This article originally appeared on Scarinci Hollenbeck’s blog.
Top executives can sometimes be held criminally responsible for their company’s misdeeds and the role they may have played in the corporate misconduct. Former Volkswagen CEO Martin Winterkorn is facing criminal charges, including conspiring to defraud customers, commit wire fraud, and violations of the Clean Air Act, in connection with his role in the automaker’s emissions scandal. The CEO of a Washington-based staffing company was recently arrested for an alleged H-1B visa fraud scheme.
DOJ focuses on individual wrongdoers
Under the Trump Administration, the Department of Justice (DOJ) has taken a more lenient approach when imposing penalties on corporations for white-collar crimes. While the DOJ has not abandoned its enforcement efforts, it more frequently declines to prosecute companies that voluntarily disclose misconduct, fully cooperate with agency’s investigation, promptly seek to remediate the issue and disgorge any ill-gotten gains.
At the same time, the DOJ has reconfirmed its focus on individual accountability and continues to hold executives responsible for corporate criminal conduct. As set forth in the DOJ Justice Manual used by prosecutors:
Prosecution of a corporation is not a substitute for the prosecution of criminally culpable individuals within or without the corporation. Because a corporation can act only through individuals, imposition of individual criminal liability may provide the strongest deterrent against future corporate wrongdoing. Provable individual culpability should be pursued, particularly if it relates to high-level corporate officers, even in the face of an offer of a corporate guilty plea or some other disposition of the charges against the corporation, including a deferred prosecution or non-prosecution agreement, or a civil resolution. In other words, regardless of the ultimate corporate disposition, a separate evaluation must be made with respect to potentially liable individuals.
Of course, not every DOJ investigation will result in criminal charges. Prosecutors may also exercise their discretion with respect the pursuing charges against an individual. Factors that may be considered include the sufficiency of the evidence; the likelihood of success at trial; the probable deterrent, rehabilitative, and other consequences of conviction; and the adequacy of noncriminal approaches.
It is also important to note that prosecutors may elect to pursue individual prosecutions even if the corporate investigation results in a deferred prosecution agreement, non-prosecution agreement, or a civil resolution. Regardless of the ultimate corporate disposition, the DOJ will make a separate evaluation with respect to potentially liable individuals.
What corporate executives should do if facing criminal charges
Most business professionals do not expect local police or federal investigators to come walking through the door. However, when dealing with white-collar crimes, it is easy for corporate executives and other employees to get swept up in the investigation. Should you find yourself in this situation, it is essential to understand your rights.
Most importantly, you have a right to counsel. The first step you should always take is to ask to call your lawyer. It is important to understand that if you call your company’s in-house counsel what you say may not be protected by attorney-client privilege, as the attorney represents the company and not its individual employees. To best protect your rights, you should always retain your own criminal attorney, particularly one who is experienced in white-collar criminal matters.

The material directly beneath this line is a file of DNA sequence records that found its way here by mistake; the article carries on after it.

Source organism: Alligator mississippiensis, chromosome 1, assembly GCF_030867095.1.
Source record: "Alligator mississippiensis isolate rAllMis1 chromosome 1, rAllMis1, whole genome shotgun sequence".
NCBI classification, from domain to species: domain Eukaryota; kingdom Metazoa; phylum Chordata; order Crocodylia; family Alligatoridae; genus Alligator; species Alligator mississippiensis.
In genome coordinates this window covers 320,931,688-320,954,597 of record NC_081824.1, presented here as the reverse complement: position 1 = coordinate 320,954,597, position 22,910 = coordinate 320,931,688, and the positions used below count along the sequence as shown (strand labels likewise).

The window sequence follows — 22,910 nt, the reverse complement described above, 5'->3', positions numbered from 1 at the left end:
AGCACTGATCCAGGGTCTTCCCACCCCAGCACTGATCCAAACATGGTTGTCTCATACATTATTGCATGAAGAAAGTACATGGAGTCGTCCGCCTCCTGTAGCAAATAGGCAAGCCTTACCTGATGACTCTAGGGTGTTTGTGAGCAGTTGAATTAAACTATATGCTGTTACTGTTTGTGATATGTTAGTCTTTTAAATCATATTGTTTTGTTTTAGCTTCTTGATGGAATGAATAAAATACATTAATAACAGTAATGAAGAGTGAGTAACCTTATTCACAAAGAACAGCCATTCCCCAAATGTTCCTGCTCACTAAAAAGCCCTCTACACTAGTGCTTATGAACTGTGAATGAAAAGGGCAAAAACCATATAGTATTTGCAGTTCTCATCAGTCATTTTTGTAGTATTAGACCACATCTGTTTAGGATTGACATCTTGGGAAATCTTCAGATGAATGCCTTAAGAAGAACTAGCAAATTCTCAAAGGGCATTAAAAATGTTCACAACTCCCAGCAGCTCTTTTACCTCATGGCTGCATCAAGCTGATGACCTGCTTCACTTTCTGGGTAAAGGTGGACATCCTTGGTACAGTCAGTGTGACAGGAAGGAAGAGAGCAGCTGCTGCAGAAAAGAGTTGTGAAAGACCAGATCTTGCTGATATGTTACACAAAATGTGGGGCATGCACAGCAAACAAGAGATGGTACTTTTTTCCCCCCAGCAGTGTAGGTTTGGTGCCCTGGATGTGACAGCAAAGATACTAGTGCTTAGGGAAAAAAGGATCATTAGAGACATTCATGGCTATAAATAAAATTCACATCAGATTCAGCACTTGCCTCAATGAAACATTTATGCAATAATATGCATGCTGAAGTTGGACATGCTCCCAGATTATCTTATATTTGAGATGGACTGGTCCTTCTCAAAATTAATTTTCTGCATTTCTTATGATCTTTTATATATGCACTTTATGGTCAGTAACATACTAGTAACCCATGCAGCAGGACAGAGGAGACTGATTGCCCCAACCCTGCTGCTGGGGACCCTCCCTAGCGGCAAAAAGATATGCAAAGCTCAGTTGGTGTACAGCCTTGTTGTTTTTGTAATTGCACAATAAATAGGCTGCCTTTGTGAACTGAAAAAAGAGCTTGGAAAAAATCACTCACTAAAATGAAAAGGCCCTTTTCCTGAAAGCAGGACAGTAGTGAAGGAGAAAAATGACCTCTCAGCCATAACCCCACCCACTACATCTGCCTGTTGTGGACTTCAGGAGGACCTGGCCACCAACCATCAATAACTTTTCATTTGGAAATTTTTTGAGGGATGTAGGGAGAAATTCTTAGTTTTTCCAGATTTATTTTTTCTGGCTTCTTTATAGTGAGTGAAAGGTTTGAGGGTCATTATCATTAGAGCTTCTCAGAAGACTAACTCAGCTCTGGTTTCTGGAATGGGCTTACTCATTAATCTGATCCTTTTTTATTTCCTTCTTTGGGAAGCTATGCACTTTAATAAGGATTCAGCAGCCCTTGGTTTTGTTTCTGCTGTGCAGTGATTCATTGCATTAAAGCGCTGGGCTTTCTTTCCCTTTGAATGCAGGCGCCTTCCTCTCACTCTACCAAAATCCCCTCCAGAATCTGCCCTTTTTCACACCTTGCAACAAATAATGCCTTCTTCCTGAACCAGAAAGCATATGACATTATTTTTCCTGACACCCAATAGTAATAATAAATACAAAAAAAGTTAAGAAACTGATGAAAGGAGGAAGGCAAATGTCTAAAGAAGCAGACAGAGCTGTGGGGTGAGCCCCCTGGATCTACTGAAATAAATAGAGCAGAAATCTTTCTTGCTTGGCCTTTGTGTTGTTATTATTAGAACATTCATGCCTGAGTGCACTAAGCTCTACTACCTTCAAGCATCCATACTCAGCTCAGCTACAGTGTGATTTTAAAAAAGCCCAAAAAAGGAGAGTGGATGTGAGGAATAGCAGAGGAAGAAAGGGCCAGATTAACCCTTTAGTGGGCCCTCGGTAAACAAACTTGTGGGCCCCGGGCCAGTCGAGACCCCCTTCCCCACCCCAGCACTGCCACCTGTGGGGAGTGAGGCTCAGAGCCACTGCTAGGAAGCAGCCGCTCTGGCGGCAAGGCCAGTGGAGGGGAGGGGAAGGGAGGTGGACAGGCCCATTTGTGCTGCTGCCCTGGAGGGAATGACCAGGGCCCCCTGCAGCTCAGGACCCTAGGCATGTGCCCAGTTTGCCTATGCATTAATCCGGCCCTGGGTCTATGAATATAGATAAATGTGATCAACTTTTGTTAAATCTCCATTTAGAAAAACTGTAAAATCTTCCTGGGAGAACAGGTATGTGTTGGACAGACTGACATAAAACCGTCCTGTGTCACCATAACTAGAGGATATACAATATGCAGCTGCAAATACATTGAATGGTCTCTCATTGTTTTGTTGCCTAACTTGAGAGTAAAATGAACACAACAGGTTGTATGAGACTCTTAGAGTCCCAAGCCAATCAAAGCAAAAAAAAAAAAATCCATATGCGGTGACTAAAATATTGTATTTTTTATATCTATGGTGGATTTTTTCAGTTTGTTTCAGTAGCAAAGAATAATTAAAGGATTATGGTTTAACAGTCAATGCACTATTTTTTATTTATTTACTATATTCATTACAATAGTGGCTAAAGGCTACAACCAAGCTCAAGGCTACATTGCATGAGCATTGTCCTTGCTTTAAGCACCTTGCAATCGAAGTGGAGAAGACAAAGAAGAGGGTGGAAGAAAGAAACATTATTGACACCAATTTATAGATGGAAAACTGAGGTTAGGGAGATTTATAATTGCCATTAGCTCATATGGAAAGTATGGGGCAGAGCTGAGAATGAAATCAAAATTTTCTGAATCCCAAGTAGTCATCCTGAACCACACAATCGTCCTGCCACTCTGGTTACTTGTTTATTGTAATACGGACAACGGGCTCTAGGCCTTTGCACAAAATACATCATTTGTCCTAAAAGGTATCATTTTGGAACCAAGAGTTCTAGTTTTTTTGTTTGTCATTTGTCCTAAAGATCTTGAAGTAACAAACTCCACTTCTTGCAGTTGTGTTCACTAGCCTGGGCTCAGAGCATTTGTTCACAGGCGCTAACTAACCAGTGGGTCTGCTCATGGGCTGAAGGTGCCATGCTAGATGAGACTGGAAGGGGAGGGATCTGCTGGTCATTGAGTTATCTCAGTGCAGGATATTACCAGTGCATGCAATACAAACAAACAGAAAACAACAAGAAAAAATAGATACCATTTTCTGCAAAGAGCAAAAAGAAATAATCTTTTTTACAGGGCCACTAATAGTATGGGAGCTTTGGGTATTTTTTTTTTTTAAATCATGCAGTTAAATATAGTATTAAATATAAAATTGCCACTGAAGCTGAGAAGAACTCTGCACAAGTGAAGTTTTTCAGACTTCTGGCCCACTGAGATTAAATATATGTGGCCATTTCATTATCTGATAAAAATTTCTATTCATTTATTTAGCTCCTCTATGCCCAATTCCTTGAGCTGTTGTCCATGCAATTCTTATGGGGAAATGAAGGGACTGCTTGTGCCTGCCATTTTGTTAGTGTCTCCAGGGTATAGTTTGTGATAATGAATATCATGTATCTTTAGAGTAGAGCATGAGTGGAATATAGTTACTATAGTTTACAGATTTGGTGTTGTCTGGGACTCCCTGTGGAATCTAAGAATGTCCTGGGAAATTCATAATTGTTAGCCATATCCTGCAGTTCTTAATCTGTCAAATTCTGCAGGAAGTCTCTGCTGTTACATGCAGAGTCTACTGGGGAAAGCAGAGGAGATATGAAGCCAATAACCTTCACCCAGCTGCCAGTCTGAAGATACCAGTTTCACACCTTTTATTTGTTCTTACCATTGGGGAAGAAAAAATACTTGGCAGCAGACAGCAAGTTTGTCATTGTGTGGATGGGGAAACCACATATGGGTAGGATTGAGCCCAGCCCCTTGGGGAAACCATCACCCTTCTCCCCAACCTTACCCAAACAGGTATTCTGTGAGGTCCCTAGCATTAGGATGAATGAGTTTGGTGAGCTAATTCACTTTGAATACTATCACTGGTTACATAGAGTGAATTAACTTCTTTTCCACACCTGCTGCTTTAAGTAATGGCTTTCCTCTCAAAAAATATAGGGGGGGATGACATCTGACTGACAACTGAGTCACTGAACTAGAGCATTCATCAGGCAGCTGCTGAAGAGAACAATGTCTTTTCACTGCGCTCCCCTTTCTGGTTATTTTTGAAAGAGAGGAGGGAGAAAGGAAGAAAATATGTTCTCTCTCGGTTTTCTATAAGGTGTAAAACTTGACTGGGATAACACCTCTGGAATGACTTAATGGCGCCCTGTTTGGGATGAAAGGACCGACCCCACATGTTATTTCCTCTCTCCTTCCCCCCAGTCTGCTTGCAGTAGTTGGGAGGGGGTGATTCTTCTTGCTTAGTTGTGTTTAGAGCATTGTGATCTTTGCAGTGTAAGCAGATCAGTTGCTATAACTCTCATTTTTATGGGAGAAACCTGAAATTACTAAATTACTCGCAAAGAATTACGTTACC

While the federal investigators may continue to pressure you to talk, invoking your right to counsel cannot be later used against you. Politely declining the request to interview is not the same as remaining completely silent, which can be later used against you. You don’t have to (and shouldn’t) provide any explanation. Simply ask for the officials’ business cards and tell them your attorney will be in touch.
Risks of talking to investigators without counsel
Even if you are sure that you did nothing wrong, it is never wise to talk to investigators without consulting with counsel. Title 18, United States Code, Section 1001 criminalizes making false statements to investigators. Specifically, it is a federal a crime to:
- Knowingly and willfully;
- Make any materially false, fictitious or fraudulent statement or
- In any matter within the jurisdiction of the executive, legislative or judicial branch of the United States.
The false statements statute applies even if your lie is oral and not under oath. It also applies if your statements end up having no impact on the investigation. During interviews, investigators often have more information than you may expect and will “play dumb” to lull you in a false sense of security. Simply denying knowledge about illegal conduct can be construed as a violation of Section 1001.
The good news is that most white-collar cases don’t begin with an arrest. Rather, you will likely know (or at least suspect) that you are the target on an investigation prior to ever facing criminal charges. Investigators will typically make contact via a request for an interview, grand jury subpoena, or execution of a search warrant. In some cases, it is advantageous to speak with investigators. However, it is imperative to do so only after consulting with experienced criminal defense counsel.
Chair of the Scarinci Hollenbeck’s Litigation Group, Robert Levy’s practice includes jury and non-jury trial preparation and trials with emphasis upon complex civil and criminal matters including labor and employment defense, commercial and corporate litigation, criminal litigation and civil rights litigation.